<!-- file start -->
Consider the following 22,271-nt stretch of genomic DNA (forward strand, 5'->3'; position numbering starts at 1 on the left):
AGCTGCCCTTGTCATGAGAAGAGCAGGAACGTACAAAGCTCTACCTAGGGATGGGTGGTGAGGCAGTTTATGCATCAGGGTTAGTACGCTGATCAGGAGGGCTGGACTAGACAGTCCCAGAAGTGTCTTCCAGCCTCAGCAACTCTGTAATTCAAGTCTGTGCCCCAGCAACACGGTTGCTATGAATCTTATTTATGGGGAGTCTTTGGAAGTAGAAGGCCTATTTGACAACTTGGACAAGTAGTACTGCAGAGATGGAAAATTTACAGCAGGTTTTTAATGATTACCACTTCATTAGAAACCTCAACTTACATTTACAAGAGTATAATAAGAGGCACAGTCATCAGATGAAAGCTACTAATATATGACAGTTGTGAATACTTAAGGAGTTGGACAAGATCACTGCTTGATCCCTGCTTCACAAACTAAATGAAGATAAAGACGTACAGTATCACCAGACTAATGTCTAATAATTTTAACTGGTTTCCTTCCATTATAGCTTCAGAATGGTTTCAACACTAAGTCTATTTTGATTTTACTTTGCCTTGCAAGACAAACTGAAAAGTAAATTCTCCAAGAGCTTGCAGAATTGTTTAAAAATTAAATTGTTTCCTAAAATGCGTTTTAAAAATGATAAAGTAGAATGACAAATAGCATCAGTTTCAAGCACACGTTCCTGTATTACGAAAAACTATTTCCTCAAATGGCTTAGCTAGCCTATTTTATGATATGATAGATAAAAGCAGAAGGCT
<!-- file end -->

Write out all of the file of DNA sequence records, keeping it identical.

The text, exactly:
Consider the following 22,271-nt stretch of genomic DNA (forward strand, 5'->3'; position numbering starts at 1 on the left):
AGCTGCCCTTGTCATGAGAAGAGCAGGAACGTACAAAGCTCTACCTAGGGATGGGTGGTGAGGCAGTTTATGCATCAGGGTTAGTACGCTGATCAGGAGGGCTGGACTAGACAGTCCCAGAAGTGTCTTCCAGCCTCAGCAACTCTGTAATTCAAGTCTGTGCCCCAGCAACACGGTTGCTATGAATCTTATTTATGGGGAGTCTTTGGAAGTAGAAGGCCTATTTGACAACTTGGACAAGTAGTACTGCAGAGATGGAAAATTTACAGCAGGTTTTTAATGATTACCACTTCATTAGAAACCTCAACTTACATTTACAAGAGTATAATAAGAGGCACAGTCATCAGATGAAAGCTACTAATATATGACAGTTGTGAATACTTAAGGAGTTGGACAAGATCACTGCTTGATCCCTGCTTCACAAACTAAATGAAGATAAAGACGTACAGTATCACCAGACTAATGTCTAATAATTTTAACTGGTTTCCTTCCATTATAGCTTCAGAATGGTTTCAACACTAAGTCTATTTTGATTTTACTTTGCCTTGCAAGACAAACTGAAAAGTAAATTCTCCAAGAGCTTGCAGAATTGTTTAAAAATTAAATTGTTTCCTAAAATGCGTTTTAAAAATGATAAAGTAGAATGACAAATAGCATCAGTTTCAAGCACACGTTCCTGTATTACGAAAAACTATTTCCTCAAATGGCTTAGCTAGCCTATTTTATGATATGATAGATAAAAGCAGAAGGCT